I hated camps when I was younger.
I would worry constantly in the days leading up to a school or church camp; about how much I would hate being away from home, how much I would dislike the food and how I wouldn’t have anyone to hang out with. I would wish that I could stay home, that I wouldn’t have to get out of the car when we arrived at the camping destination.
But, as my dad would later point out, at the end of the weekend I would have forgotten my fears entirely and have enjoyed myself so much that I wouldn’t want to leave. Until next time, where I would start the cycle all over again.
Years later, I still feel that panic. I felt it most recently the last couple of days. I had recently completed a running clinic, slowly building myself up a 10km, which culminated in me registered for the Gun Run. At the time of registering I was excited, but as the day slowly approached a sense of dread set in. I couldn’t do this, I was stupid to sign up, I would never be able to run a full 10km.
I was vocalizing these doubts to my boyfriend – who had signed up and was going to run with me -who couldn’t understand why I was feeling this way. “Of course you can do it” he told me in response. “if you can do 5km you can do 10km. And I’ll be there.”
I explained to him exactly how I felt, and it felt good to talk to someone who listened openly and without judgment. It’s easy for another to dismiss your fears, to tell you to get over it, or that you’re being dramatic. But they don’t realise what it’s really like, to feel the tightness in your chest, the utter despair and feeling of hopelessness and uselessness. There have been many situations where I’ve been excited about going to an event, but then on the day have felt paralyzed with fear, have chosen to stay home and skip it rather than attend just because I won’t know anyone. And while a part of me knows I’ll probably end up having fun, that it’s all in my head and that I’ll regret, my anxiety is louder, screaming at my so loudly that it drowns out my confidence whose voice, though just barely audible, isn’t strong enough to win this shouting match.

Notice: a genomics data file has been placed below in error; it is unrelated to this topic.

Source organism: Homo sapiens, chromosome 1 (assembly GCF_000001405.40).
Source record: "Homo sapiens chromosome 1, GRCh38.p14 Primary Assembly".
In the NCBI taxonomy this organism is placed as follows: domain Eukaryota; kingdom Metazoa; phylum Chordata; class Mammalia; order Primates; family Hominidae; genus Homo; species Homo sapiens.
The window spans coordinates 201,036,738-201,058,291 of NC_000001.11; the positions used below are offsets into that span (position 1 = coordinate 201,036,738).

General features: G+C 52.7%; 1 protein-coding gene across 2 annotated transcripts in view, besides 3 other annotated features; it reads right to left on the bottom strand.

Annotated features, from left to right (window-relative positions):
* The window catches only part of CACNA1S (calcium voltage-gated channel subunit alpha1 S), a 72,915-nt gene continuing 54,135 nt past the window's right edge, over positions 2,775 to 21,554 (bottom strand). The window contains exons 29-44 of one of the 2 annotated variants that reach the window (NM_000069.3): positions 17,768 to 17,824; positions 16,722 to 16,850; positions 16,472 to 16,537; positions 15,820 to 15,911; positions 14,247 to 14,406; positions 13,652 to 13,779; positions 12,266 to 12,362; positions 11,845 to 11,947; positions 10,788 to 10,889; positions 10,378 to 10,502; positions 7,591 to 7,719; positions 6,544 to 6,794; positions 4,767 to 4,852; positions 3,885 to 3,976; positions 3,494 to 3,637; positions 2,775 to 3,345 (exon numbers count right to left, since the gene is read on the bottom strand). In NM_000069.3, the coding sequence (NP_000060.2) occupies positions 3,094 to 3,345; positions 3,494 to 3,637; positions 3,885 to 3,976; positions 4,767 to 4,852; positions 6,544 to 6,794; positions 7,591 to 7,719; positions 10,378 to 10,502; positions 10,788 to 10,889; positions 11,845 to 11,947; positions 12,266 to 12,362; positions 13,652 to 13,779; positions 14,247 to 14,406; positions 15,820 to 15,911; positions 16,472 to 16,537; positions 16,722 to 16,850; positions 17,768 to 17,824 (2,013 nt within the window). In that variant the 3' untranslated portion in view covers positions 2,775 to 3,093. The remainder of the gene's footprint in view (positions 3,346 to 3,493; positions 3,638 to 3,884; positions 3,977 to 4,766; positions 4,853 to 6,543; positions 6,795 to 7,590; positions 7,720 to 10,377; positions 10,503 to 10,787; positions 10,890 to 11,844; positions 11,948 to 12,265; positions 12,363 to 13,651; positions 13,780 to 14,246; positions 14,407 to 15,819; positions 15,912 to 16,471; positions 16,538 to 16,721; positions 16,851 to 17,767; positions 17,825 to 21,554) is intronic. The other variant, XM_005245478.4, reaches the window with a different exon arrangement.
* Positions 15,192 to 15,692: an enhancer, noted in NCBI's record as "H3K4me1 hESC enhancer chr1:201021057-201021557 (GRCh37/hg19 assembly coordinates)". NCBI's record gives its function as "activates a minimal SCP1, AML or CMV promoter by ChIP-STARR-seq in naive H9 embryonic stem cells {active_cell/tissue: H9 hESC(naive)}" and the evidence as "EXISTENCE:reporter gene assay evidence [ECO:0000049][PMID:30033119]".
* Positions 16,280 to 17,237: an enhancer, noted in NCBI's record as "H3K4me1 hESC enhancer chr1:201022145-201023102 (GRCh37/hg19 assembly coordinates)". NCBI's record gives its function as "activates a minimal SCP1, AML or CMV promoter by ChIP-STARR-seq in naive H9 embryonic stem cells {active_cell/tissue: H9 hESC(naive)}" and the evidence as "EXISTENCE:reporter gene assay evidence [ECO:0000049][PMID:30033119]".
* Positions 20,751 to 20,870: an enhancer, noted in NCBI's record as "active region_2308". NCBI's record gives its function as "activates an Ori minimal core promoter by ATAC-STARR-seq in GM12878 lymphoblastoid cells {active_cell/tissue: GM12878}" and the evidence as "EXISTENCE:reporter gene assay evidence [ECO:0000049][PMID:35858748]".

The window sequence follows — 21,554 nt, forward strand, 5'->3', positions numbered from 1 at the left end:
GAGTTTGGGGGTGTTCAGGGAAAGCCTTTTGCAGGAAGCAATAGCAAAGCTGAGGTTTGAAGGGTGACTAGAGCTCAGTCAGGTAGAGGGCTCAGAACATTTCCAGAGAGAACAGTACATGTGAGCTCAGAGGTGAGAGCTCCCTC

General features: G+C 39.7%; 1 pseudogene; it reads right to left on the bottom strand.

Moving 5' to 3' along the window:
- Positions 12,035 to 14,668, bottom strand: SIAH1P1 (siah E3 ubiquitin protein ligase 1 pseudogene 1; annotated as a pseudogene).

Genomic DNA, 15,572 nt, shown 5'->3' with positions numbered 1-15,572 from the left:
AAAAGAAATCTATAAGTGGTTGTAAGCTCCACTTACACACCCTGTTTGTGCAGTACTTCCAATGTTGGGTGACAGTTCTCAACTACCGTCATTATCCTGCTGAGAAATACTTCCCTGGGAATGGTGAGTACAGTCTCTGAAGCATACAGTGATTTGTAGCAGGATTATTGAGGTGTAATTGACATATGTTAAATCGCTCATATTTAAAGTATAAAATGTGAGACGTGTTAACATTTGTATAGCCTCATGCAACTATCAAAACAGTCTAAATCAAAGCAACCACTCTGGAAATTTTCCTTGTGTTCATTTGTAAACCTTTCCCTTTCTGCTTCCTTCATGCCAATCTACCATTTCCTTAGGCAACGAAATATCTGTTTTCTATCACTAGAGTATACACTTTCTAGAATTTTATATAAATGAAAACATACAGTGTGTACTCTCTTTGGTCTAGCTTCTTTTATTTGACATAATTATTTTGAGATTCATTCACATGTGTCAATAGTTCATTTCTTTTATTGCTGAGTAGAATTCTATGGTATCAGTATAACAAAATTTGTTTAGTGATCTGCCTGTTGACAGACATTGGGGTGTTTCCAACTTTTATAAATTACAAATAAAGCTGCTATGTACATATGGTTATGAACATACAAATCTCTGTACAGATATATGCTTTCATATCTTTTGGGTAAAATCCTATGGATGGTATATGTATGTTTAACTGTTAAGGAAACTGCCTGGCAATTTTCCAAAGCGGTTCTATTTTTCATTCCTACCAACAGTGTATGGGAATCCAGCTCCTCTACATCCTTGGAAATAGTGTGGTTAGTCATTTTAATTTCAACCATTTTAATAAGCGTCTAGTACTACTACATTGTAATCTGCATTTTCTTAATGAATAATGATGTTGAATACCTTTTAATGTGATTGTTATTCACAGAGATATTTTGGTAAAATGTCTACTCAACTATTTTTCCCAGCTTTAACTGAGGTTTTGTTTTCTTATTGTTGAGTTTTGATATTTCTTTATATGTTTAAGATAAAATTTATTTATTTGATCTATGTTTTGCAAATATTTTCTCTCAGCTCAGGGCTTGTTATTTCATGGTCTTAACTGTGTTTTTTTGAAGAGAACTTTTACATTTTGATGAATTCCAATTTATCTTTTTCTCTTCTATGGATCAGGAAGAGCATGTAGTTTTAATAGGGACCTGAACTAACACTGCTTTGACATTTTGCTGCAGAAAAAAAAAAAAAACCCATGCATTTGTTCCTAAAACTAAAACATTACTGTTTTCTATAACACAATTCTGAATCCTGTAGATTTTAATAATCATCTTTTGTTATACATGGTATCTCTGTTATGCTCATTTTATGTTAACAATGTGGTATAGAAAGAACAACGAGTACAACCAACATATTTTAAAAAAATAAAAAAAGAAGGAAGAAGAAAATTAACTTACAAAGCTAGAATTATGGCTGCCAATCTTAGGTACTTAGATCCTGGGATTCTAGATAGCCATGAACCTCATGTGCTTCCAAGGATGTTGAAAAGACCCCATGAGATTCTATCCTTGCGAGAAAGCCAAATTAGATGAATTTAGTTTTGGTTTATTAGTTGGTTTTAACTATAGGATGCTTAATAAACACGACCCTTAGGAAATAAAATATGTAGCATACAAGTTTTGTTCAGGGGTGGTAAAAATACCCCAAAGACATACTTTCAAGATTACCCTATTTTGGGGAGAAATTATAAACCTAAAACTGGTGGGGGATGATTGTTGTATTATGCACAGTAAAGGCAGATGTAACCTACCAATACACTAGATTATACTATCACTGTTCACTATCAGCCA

Luckily this time, my friends’ reassurance provided that tiny voice with an echo that reverberated and drowned out the loud, obnoxious dread.
I did it.
I ran an entire 10km. I pushed myself and made it to the other side, smiling. It might not seem far to seasoned runners, but it’s such an achievement for me. And even though I can feel anxiety’s cold grip coming slowly towards me again (I’ve signed up for a workshop, despite the fact that I will know absolutely no one) life is made up of small battles, and the victory of this one is providing me with the push I need. It may be in my head, but that doesn’t mean so external influences don’t help.